Scrivener 3.5.1 on Ubuntu Linux 22.04

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Scrivener seems like the best available option for epub production on Linux, so I decided to install it… There is a linked guide in the Scrivener forums (here) on which this is based, but Scrivener crashed twice during setup following it – several of the dialog boxes behaved very oddly – and when I got to the end of it I was presented with a black window that would, after a minute or so quit without doing anything. It took a bit of hunting around to work out why, and so here’s my version with the fixes I did.

So, I’m going to basically nick the nice guide’s commands (because last time I didn’t do that, the guides then disappeared) – I’m not going to bother explaining the nice way the original author did, because you can read his nice post. He also has screenshots, because he’s a fancy duck. I’m not going to do that or install a VM to recreate the experience (because honestly, I can’t be bothered). Oh, and this is assuming you have an x86 based linux box*.

I have presented this in more or less the order I did it – which is not the most efficient way to do this. I’ve tweaked it very slightly to avoid you running into Scrivener crashing during setup problem, but it’s pretty clear that you could fix skip installing the old version of Wine and hop straight to the new one. But since I didn’t test that I’m not going to put that as a “this works” set of instructions.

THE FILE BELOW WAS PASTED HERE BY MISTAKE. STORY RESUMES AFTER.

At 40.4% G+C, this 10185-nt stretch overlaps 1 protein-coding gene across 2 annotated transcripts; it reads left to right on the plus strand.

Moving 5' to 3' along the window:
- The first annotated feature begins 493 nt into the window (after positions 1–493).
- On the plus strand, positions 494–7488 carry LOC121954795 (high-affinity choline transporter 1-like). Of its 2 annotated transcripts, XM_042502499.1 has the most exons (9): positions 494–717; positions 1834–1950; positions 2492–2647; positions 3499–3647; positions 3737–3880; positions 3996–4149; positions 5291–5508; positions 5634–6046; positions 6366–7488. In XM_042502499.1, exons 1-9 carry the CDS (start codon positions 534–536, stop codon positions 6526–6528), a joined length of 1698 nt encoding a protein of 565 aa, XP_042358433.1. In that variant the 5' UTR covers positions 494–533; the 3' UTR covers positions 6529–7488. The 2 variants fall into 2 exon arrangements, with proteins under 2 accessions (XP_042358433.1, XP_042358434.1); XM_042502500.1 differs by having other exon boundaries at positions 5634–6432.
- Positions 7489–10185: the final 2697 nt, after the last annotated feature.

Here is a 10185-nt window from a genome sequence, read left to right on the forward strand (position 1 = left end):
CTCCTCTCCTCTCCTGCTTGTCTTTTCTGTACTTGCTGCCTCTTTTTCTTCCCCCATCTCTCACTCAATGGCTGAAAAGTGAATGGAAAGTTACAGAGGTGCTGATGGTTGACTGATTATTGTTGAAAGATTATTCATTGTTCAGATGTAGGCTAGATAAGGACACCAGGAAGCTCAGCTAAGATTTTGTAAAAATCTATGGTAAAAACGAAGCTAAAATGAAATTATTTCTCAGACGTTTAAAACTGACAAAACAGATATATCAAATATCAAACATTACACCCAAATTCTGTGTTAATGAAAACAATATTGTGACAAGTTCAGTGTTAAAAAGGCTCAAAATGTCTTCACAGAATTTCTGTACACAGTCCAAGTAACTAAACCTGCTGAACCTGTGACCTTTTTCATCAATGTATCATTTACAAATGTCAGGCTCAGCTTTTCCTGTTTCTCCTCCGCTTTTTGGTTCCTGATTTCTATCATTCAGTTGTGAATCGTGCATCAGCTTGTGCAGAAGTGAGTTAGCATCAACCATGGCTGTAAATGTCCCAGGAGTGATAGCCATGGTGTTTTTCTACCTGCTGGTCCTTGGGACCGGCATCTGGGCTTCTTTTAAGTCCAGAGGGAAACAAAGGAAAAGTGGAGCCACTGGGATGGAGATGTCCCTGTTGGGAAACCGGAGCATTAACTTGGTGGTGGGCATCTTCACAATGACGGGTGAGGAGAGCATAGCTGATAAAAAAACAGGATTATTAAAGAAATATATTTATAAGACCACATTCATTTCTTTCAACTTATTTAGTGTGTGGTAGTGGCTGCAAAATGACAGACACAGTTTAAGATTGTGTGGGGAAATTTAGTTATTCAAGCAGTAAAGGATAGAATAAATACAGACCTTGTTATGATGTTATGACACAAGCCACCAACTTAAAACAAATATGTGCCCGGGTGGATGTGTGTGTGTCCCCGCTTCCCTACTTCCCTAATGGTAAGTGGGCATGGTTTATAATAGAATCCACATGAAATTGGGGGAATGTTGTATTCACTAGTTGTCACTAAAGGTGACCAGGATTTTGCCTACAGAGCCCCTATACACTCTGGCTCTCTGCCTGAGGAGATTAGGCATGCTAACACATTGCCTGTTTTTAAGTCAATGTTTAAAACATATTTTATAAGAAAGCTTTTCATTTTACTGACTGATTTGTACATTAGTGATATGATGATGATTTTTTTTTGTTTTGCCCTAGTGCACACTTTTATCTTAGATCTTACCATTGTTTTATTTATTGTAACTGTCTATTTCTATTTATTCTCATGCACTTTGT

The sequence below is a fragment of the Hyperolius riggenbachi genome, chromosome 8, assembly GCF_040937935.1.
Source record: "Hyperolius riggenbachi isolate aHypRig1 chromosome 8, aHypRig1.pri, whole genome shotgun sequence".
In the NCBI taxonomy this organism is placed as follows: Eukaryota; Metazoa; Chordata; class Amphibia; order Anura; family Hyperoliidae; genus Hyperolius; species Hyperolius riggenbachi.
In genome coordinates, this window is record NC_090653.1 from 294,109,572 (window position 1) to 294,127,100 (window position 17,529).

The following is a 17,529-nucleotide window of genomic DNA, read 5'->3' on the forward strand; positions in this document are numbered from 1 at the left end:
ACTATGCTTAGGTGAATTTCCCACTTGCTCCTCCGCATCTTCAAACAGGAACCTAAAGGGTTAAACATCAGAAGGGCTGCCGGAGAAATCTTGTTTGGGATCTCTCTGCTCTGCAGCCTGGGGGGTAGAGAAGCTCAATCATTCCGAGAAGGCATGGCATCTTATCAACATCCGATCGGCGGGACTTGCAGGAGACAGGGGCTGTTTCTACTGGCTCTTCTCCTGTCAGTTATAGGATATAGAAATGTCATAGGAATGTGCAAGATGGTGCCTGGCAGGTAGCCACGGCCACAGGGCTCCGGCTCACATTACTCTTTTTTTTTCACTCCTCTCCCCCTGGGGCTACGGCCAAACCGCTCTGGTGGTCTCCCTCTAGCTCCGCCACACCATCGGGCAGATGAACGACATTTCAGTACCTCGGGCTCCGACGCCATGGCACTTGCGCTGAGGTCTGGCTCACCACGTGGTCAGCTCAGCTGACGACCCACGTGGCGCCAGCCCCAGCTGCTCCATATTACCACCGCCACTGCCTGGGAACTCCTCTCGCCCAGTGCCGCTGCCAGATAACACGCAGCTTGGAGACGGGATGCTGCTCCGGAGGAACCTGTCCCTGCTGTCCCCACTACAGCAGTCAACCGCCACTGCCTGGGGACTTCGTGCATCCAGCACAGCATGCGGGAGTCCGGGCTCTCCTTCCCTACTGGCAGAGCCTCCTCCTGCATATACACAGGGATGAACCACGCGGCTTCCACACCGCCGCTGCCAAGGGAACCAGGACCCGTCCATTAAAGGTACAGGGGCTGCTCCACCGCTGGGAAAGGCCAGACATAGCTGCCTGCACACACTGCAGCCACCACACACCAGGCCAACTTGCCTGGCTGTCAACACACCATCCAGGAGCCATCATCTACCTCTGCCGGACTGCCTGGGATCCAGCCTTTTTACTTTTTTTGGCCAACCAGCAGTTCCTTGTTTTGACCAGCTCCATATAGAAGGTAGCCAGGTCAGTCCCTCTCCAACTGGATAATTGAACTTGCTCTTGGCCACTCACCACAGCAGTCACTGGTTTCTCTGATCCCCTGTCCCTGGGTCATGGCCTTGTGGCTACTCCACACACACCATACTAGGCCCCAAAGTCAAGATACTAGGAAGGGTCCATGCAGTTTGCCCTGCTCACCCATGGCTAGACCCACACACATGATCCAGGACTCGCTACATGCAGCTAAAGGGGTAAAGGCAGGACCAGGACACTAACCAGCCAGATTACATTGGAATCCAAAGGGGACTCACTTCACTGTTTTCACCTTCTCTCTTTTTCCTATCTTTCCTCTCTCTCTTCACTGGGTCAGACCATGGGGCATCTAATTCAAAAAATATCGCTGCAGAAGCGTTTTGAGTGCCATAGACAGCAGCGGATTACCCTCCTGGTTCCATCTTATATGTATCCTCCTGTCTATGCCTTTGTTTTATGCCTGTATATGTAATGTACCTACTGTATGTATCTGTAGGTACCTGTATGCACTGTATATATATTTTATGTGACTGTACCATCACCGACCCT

Oh, and you’re gonna need a terminal window and some comfort with typing in commands.

  1. Download Scrivener for Windows 64 bit version (3.5.1 is the version I have working).

Okay, fire up your terminal window and go to town:

  1. Enable i386 architecture

    sudo dpkg --add-architecture i386

  2. Update your sources

    sudo apt-get update

  3. Install Wine and some other dependencies

    sudo apt-get install winetricks wine64 wine32:i386 winbind -y

Okay… now here’s where I’m going to recommend that you do things slightly differently than I did. Because here I proceeded to “Installing Scrivener” and then ran into problems. I’m not willing uninstall it to test the theory that this order works better, nor do I want to spend the time to create a VM to test this theory. But I present to you the two options:

  • Following the semi-official instructions, go through the flaky – crashes multiple times – setup which worked for me after doing steps 5-7 to fix its not-working state. If you wanna do that, do steps 8-11 and then come back and do 5-7 if it doesn’t work.


  • Do these steps 5-6 first, then install Scrivener. This should skip the crashing during setup issues I had, and the well this doesn’t work disappointment of the official instructions. I have not tested this option, but it’s what I’d do knowing what I do now. YMMV.

  1. Upgrade Wine – Wine in the Ubuntu repositories is ooold, and a more modern version seems to be required for Scrivener to work now. This requires a few steps:
    • Install more required packages to allow WineHQ’s own version to install. You could probably merge this with step 4.

      sudo apt install dirmngr ca-certificates software-properties-common apt-transport-https curl -y